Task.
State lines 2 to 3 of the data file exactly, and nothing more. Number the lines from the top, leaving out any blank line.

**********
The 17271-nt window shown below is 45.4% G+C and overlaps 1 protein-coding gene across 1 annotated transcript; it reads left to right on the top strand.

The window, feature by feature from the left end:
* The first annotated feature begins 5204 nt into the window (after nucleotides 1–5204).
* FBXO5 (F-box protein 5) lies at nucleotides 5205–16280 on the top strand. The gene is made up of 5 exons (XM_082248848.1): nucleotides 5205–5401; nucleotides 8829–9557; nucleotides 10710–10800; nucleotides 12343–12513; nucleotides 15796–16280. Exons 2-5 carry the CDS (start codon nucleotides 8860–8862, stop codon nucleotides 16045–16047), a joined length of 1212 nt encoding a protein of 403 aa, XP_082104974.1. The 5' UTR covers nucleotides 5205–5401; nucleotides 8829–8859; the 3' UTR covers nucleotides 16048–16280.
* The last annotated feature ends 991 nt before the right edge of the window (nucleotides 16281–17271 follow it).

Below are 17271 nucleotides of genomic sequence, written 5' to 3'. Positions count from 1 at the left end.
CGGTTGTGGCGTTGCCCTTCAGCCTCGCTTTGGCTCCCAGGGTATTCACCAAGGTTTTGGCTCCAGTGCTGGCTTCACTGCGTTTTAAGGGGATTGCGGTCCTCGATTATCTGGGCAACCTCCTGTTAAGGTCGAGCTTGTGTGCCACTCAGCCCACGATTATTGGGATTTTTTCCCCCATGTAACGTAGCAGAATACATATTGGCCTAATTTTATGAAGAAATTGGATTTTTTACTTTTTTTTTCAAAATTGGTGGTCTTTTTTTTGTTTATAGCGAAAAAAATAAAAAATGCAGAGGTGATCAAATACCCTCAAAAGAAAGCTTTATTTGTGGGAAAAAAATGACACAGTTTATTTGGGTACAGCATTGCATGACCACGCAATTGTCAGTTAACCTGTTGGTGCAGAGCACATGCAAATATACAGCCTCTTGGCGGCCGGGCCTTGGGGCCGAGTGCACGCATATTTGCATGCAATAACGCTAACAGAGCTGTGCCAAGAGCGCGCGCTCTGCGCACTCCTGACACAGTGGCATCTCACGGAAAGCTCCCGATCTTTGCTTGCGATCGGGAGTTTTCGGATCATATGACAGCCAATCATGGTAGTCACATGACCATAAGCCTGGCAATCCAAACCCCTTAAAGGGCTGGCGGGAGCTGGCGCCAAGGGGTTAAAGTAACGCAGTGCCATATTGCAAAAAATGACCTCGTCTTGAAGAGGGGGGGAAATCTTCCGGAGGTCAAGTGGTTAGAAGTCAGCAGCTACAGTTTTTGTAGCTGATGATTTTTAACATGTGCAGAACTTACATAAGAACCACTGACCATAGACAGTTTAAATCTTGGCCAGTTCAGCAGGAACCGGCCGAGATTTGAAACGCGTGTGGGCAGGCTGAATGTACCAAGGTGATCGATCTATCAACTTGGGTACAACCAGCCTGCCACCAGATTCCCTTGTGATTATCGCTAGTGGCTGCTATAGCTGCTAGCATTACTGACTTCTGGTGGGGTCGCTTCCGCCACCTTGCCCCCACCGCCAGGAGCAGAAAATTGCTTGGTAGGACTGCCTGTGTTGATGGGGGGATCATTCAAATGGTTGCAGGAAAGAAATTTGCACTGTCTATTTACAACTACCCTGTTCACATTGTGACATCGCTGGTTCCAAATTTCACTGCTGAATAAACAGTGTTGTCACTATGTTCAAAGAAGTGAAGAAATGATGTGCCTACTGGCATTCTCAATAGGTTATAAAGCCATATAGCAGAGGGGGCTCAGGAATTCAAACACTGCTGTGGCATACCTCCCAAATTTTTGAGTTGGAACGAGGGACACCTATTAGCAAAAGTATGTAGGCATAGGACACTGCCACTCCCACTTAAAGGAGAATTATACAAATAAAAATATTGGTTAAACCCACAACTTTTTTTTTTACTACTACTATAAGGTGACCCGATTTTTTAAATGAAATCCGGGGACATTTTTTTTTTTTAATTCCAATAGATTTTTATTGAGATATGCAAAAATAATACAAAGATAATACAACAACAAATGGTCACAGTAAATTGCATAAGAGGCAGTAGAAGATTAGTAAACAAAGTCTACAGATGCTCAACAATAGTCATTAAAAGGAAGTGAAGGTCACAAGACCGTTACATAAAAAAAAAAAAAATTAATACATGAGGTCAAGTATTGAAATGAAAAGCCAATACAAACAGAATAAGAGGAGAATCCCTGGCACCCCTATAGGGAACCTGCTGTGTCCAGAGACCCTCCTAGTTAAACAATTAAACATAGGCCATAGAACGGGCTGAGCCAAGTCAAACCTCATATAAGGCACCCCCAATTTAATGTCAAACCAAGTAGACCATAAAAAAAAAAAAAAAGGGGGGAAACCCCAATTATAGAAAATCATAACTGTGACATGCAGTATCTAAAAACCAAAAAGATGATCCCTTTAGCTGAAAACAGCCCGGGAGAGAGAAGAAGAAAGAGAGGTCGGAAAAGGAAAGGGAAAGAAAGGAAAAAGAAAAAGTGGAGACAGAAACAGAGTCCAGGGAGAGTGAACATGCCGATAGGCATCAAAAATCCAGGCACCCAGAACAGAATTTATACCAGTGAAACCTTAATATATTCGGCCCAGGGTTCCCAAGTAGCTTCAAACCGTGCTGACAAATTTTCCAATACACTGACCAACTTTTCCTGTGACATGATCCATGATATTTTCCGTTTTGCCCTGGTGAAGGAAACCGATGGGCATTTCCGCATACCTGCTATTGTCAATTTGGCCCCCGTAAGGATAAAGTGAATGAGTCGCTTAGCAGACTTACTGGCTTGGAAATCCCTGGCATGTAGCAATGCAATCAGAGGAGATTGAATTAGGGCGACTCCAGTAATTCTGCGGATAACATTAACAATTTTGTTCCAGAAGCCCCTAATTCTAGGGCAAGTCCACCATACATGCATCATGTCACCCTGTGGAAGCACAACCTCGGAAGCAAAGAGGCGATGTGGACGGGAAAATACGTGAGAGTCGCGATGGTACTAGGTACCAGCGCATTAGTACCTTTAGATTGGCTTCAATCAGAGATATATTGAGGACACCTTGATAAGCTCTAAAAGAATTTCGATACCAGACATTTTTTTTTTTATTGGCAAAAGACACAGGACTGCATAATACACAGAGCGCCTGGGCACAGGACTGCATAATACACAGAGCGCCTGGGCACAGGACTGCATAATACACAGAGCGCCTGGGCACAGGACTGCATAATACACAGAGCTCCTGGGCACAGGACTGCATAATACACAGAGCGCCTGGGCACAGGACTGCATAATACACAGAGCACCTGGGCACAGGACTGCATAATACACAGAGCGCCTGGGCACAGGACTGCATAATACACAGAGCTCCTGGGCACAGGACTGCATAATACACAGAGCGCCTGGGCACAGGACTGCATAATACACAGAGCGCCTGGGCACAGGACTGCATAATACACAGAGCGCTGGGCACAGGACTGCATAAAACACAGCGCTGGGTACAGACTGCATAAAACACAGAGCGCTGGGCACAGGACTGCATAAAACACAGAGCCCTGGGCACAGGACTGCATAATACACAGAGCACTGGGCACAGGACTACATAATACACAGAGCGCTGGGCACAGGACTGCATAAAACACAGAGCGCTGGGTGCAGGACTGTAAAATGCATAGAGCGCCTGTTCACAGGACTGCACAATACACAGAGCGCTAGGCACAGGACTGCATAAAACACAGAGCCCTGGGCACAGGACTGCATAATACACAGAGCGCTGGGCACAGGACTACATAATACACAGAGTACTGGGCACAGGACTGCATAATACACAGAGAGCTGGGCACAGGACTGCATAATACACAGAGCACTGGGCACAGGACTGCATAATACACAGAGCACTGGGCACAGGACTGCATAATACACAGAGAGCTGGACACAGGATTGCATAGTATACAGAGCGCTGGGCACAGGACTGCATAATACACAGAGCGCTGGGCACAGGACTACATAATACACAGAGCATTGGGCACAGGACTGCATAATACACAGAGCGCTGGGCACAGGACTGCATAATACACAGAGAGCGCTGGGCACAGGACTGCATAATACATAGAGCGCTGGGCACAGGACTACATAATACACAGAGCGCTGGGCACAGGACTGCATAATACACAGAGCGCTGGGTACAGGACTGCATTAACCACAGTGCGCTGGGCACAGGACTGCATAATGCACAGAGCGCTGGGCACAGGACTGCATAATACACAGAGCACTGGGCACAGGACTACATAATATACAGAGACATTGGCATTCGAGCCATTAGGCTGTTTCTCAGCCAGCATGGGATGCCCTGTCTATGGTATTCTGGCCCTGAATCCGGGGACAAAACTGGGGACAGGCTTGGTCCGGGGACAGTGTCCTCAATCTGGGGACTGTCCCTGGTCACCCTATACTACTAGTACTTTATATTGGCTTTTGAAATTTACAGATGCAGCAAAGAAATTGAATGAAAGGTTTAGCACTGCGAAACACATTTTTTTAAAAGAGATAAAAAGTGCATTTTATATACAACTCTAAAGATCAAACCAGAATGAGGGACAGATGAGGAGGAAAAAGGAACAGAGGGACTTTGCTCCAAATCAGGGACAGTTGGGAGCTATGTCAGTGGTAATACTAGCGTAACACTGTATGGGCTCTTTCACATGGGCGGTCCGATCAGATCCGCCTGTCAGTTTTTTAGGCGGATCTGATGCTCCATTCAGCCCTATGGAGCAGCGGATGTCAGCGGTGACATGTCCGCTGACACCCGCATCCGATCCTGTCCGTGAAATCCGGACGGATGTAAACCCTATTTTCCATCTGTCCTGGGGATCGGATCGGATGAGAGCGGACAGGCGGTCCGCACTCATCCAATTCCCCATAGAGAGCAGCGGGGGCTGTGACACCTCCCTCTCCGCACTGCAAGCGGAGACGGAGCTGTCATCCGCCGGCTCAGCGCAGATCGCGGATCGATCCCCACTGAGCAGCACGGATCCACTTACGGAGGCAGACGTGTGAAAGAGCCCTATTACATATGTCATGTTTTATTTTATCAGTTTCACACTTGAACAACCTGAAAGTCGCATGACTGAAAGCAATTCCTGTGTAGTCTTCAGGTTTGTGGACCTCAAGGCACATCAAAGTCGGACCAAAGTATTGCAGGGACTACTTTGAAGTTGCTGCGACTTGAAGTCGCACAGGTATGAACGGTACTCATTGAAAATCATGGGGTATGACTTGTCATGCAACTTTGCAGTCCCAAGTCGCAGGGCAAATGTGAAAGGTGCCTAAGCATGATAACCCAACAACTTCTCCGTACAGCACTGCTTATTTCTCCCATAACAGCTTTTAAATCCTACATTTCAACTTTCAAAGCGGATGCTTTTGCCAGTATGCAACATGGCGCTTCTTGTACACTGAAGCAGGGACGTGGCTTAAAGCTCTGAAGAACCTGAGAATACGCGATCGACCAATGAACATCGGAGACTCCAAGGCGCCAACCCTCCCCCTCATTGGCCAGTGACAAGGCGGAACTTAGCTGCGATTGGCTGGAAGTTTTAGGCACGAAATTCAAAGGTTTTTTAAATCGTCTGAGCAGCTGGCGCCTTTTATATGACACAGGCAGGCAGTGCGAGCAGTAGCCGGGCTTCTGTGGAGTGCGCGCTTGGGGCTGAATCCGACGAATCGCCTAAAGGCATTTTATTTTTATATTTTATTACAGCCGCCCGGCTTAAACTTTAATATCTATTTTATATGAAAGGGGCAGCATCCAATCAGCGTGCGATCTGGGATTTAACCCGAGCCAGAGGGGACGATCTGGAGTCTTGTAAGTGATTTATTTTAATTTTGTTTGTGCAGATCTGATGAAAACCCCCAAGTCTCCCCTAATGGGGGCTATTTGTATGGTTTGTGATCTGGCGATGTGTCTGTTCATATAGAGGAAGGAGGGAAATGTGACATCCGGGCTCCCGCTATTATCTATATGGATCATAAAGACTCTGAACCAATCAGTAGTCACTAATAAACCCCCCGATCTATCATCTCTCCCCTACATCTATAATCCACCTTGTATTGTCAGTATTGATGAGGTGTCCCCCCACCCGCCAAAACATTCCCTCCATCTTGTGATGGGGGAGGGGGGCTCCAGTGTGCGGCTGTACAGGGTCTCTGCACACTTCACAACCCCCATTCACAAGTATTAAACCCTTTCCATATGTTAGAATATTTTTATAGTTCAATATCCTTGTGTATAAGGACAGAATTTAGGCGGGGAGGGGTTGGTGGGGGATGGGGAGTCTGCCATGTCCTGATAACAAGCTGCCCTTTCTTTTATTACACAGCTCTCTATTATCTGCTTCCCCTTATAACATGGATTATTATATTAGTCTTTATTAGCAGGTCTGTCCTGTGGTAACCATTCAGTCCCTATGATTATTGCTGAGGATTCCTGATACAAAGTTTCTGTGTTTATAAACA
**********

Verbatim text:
The window, feature by feature from the left end:
* The first annotated feature begins 5204 nt into the window (after nucleotides 1–5204).